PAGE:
The veteran US investigative journalist Seymour Hersh has produced an excoriating exposure of the alleged Khan Sheikhoun chemical in April, which led to the US cruise missile attack on Syria’s Al-Shayrat air base.
The exposure has been published by the German publication Welt. So far it has not been published in any US or British publication. The London Review of Books paid for a copy but in the event declined to publish it. So far I have seen no allusions to it in any British newspaper.
Briefly, Seymour Hersh’s account is as follows:
(1) Russian and Syrian intelligence obtained intelligence of a meeting of high ranking Al-Qaeda officials in a building in Khan Sheikhoun. A decision was taken to bomb the building where the meeting was to take place. The Russians supplied the Syrians with a guided bomb to carry out the attack. The Russians informed the US in advance of the attack, and of the way it would be carried out with a guided bomb, in part so that the US could ensure that none of its informers within Al-Qaeda attended the meeting and was killed during the strike.
(2) The attack was carried out on the building successfully and several important Al-Qaeda leaders were killed. However unknown to the Syrians and the Russians the building housed in the basement various stores including chemicals used as disinfectants. The bomb explosion caused some of these materials to escape in a toxic cloud, enabling Al-Qaeda to pass off the attack as a chemical attack. However the bomb the Russians supplied to the Syrians had only conventional explosive.
(3) The true facts about the attack were known across the entire US intelligence community and were shared with all the top US officials in the national security and defence bureaucracy including US Defence Secretary General Mattis and CIA Director Mike Pompeo. They were also known by all the US intelligence agents operating on the ground in Syria (NB: this was also said at the time by the retired CIA agent Philip Giraldi, who said that he was told this very thing by former colleagues that CIA personnel working on the ground in Syria knew that no chemical attack had taken place).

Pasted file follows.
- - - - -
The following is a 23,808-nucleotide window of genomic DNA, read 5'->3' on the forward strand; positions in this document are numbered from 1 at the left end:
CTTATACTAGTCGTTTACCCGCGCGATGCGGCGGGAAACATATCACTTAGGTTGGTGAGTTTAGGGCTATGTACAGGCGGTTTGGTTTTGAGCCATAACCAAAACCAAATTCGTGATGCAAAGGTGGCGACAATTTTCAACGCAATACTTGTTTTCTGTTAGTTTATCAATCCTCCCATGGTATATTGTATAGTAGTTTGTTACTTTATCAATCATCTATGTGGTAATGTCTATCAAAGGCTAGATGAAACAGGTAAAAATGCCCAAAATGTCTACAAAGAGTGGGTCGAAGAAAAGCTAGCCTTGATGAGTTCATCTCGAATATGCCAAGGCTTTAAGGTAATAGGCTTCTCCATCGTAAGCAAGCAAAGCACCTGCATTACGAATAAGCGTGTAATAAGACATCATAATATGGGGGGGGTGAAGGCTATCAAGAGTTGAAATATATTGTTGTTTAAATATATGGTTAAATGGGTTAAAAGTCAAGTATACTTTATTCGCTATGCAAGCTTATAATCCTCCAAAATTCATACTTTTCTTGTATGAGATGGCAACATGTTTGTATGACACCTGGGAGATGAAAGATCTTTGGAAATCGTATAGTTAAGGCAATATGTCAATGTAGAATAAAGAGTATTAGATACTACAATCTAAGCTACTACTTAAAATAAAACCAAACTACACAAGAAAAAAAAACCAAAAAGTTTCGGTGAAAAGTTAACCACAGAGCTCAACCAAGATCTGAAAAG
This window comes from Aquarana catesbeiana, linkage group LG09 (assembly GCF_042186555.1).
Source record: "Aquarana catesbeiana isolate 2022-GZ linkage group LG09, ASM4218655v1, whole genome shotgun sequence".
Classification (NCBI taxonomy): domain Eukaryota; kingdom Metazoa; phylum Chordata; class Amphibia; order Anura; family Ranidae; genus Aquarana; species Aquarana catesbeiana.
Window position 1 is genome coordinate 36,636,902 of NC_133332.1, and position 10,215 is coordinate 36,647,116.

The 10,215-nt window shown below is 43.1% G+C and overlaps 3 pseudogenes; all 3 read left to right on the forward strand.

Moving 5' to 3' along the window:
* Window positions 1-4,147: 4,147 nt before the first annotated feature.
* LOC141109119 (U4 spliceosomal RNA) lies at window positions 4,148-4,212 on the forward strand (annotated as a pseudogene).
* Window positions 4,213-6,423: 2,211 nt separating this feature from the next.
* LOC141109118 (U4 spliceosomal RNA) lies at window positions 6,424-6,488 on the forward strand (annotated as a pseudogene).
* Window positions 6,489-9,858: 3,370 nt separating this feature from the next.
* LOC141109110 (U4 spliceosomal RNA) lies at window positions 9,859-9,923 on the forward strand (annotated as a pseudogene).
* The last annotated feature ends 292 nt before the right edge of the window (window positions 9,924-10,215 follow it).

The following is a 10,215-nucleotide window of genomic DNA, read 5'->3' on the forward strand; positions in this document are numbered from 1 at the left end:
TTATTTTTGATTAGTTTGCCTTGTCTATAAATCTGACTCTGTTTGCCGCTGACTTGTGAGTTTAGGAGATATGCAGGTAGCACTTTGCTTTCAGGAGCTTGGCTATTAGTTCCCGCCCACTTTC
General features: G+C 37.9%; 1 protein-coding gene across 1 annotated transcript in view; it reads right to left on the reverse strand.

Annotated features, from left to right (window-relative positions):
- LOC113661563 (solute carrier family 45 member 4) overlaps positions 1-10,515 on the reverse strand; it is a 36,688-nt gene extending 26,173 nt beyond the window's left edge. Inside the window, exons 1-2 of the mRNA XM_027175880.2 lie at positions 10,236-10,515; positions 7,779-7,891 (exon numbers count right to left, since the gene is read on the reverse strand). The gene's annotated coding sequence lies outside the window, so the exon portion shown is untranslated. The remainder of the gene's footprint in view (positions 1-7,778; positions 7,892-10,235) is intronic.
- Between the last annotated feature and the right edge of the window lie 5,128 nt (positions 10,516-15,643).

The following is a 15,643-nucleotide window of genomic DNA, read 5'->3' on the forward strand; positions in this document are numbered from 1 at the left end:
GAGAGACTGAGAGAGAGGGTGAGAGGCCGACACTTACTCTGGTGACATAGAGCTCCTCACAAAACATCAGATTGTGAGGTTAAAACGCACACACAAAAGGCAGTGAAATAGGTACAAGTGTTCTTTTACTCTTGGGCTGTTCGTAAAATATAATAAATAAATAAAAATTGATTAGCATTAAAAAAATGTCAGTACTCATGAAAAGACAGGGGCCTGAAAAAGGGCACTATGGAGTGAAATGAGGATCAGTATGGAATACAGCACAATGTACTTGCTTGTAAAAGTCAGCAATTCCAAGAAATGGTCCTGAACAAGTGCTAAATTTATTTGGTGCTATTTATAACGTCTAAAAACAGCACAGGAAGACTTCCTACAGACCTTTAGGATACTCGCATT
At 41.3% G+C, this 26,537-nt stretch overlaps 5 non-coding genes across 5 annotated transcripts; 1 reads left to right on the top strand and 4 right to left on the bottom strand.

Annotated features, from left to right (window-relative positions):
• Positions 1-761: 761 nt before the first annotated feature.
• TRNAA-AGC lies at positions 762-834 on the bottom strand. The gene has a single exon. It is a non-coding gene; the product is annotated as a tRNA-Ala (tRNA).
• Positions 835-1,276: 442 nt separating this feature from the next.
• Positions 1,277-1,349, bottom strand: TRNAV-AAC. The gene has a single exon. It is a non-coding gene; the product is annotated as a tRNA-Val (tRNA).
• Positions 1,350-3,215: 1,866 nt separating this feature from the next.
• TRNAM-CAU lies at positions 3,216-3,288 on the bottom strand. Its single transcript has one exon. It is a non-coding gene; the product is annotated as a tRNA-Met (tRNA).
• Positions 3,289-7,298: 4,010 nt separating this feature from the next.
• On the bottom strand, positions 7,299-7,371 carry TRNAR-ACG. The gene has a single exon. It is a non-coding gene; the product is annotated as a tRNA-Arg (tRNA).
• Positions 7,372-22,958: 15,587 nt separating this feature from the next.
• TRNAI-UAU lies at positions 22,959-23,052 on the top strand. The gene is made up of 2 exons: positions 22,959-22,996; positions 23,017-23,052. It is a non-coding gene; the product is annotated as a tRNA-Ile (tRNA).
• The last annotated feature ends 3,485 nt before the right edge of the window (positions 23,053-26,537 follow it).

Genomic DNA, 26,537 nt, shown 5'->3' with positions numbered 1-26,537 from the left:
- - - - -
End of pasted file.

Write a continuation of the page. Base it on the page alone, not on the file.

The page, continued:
(4) President Trump however believed the story he saw on television that a chemical attack had taken place and that President Assad had ordered it. Despite attempts by the entire national security and defence bureaucracy to explain to him what had actually happened he refused to listen and insisted that a chemical attack had taken place and that the US would launch an attack in response to it.
(5) The US attack which however followed was carefully calibrated to cause minimum damage, with the President possibly swayed by implicit resignation threats from senior US officials who would have balked had he opted for anything more severe.
(6) Hersh confirms Russian claims that the US attack – with cruise missiles targeting Syria’s Al-Shayrat air base – was only minimally successful, with 24 cruise missiles missing their targets, though he says this was because their guidance systems were thrown off course by thick smoke from fires caused by explosions of fuel tanks during the attack. He confirms that Al-Shayrat air base was back in operation within 8 hours.
Hersh’s account is clear and strong and it is in accord with much of the information which appeared at the time of the attack and shortly after. It explodes the whole story of a chemical attack on Khan Sheikhoun. It also vindicates the claims about the attack made by President Assad and the Russians. It also vindicates the criticisms of the US claims about the attack made by the US forensic expert Professor Theodore Postol. Welt moreover says that Hersh has provided it with details of all the individuals within the US intelligence community who were his sources for this story, and that they confirmed Hersh’s version of events when Welt itself contacted them.
I have no doubt that Hersh’s account of what happened during the so-called ‘chemical attack’ on Khan Sheikhoun is the truth. Everyone else can read his account here and judge for themselves.